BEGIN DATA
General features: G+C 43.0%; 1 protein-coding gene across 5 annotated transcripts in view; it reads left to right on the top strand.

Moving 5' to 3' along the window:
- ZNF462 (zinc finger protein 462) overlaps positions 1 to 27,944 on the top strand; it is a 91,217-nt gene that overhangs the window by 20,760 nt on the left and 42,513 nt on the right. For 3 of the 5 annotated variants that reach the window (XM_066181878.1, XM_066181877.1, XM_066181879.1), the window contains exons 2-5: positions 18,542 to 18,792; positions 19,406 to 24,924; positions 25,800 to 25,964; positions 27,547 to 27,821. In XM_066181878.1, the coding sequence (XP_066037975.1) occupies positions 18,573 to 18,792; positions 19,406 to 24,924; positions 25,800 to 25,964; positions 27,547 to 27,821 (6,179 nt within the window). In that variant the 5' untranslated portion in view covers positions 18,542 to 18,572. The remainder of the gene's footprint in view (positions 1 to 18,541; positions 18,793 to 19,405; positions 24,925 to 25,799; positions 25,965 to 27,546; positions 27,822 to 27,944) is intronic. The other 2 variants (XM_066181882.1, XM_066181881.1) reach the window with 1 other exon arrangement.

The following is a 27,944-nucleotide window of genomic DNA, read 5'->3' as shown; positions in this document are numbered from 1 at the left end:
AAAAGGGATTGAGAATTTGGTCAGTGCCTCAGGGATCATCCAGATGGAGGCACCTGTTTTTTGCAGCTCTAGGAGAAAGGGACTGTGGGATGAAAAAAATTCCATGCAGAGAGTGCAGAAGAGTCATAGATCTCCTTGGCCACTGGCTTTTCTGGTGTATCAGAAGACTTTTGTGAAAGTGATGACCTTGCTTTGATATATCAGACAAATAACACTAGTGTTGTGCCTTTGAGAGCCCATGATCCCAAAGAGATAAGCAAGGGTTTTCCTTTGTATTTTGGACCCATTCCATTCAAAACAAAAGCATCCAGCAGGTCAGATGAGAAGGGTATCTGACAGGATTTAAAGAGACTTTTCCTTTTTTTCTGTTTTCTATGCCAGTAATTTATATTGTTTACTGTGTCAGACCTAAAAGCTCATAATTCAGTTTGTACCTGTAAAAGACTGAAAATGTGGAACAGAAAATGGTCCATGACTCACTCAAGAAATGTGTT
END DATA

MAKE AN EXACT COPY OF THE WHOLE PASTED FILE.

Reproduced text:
General features: G+C 43.0%; 1 protein-coding gene across 5 annotated transcripts in view; it reads left to right on the top strand.

Moving 5' to 3' along the window:
- ZNF462 (zinc finger protein 462) overlaps positions 1 to 27,944 on the top strand; it is a 91,217-nt gene that overhangs the window by 20,760 nt on the left and 42,513 nt on the right. For 3 of the 5 annotated variants that reach the window (XM_066181878.1, XM_066181877.1, XM_066181879.1), the window contains exons 2-5: positions 18,542 to 18,792; positions 19,406 to 24,924; positions 25,800 to 25,964; positions 27,547 to 27,821. In XM_066181878.1, the coding sequence (XP_066037975.1) occupies positions 18,573 to 18,792; positions 19,406 to 24,924; positions 25,800 to 25,964; positions 27,547 to 27,821 (6,179 nt within the window). In that variant the 5' untranslated portion in view covers positions 18,542 to 18,572. The remainder of the gene's footprint in view (positions 1 to 18,541; positions 18,793 to 19,405; positions 24,925 to 25,799; positions 25,965 to 27,546; positions 27,822 to 27,944) is intronic. The other 2 variants (XM_066181882.1, XM_066181881.1) reach the window with 1 other exon arrangement.

The following is a 27,944-nucleotide window of genomic DNA, read 5'->3' as shown; positions in this document are numbered from 1 at the left end:
AAAAGGGATTGAGAATTTGGTCAGTGCCTCAGGGATCATCCAGATGGAGGCACCTGTTTTTTGCAGCTCTAGGAGAAAGGGACTGTGGGATGAAAAAAATTCCATGCAGAGAGTGCAGAAGAGTCATAGATCTCCTTGGCCACTGGCTTTTCTGGTGTATCAGAAGACTTTTGTGAAAGTGATGACCTTGCTTTGATATATCAGACAAATAACACTAGTGTTGTGCCTTTGAGAGCCCATGATCCCAAAGAGATAAGCAAGGGTTTTCCTTTGTATTTTGGACCCATTCCATTCAAAACAAAAGCATCCAGCAGGTCAGATGAGAAGGGTATCTGACAGGATTTAAAGAGACTTTTCCTTTTTTTCTGTTTTCTATGCCAGTAATTTATATTGTTTACTGTGTCAGACCTAAAAGCTCATAATTCAGTTTGTACCTGTAAAAGACTGAAAATGTGGAACAGAAAATGGTCCATGACTCACTCAAGAAATGTGTT